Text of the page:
Traditions in World Cinema

By Linda Badley; R. Barton Palmer et al. | Go to book overview

2. ITALIAN NEOREALISM
The postwar renaissance of Italian cinema

Peter Bondanella


FROM FASCISM TO NEOREALISM

Until recently, film historians saw an abrupt break between Italian cinema under Fascism (1922–43) and the neorealist brand of cinema that became famous all over the world in the decade immediately following the end of the Second World War. In fact, the Italian neorealist cinema relied upon directors, scriptwriters, directors of photography, actors, set and costume designers, and producers who were all active in the industry during the period of fascist government in Italy. All too many ideological, political and personal interests were served in Italy by pretending that neorealism marked a sharp break with the fascist past. In recent years, the question of the origins of neorealist cinema has become more of an aesthetic and historical issue than a question arousing political passions. As a result, film historians have corrected the view that the development of Italian cinema during the neorealist period was a sharp break with the past, acknowledging the many elements of continuity that connect prewar and postwar Italian cinema. Most importantly, an interest in film realism in both the prewar and postwar Italian cinema provides such continuity.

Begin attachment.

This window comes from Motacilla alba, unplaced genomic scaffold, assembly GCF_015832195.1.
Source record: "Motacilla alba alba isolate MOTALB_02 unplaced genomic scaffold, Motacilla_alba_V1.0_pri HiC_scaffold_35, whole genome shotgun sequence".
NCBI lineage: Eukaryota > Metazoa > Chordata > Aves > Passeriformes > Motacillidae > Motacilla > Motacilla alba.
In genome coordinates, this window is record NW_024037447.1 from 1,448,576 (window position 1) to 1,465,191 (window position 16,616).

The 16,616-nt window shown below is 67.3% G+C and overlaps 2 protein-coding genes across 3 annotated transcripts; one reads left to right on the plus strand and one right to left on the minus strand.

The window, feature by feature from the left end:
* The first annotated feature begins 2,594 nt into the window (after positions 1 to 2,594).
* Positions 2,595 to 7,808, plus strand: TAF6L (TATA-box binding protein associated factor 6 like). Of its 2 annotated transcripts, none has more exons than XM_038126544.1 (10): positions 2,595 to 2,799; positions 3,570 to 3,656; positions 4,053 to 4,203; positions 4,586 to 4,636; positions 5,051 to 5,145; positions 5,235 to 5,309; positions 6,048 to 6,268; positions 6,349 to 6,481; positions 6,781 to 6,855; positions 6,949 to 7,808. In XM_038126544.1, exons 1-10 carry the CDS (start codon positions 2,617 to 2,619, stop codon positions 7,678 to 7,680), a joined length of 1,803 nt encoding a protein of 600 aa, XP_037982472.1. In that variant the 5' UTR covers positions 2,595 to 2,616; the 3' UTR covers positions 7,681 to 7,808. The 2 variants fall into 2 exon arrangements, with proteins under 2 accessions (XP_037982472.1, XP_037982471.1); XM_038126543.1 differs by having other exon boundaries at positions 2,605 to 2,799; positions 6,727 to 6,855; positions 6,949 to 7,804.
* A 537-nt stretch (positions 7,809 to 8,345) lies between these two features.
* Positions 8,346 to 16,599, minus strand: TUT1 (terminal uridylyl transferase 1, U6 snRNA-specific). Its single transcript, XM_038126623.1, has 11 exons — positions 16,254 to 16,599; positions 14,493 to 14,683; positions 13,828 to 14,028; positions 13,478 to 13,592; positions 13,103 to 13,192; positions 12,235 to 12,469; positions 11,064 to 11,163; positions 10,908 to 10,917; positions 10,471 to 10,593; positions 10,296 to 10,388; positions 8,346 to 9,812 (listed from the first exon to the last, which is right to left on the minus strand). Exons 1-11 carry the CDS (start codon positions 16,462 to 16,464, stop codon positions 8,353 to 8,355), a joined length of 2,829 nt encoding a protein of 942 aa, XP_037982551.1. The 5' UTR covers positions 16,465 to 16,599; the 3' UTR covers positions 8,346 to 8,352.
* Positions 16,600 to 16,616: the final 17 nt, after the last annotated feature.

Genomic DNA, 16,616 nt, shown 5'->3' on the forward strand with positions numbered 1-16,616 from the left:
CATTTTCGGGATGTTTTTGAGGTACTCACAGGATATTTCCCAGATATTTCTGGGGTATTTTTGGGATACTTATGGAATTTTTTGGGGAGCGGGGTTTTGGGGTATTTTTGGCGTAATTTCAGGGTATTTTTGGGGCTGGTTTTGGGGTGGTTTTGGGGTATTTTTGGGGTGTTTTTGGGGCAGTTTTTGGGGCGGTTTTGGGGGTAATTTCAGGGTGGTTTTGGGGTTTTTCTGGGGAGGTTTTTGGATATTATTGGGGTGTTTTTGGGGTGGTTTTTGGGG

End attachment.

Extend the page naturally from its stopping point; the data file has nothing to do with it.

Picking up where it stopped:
Unlike Hitler or Stalin, who were his contemporaries, Mussolini did not aim at total control over the content or style of the Italian commercial cinema. For propaganda purposes, Mussolini relied on documentary films and newsreels produced by LUCE, an acronym for L'unione cinematografica educativa. The fascist regime actually viewed Hollywood as its model and saw cinema more as entertainment than as propaganda. Consequently, under Fascism, the industry

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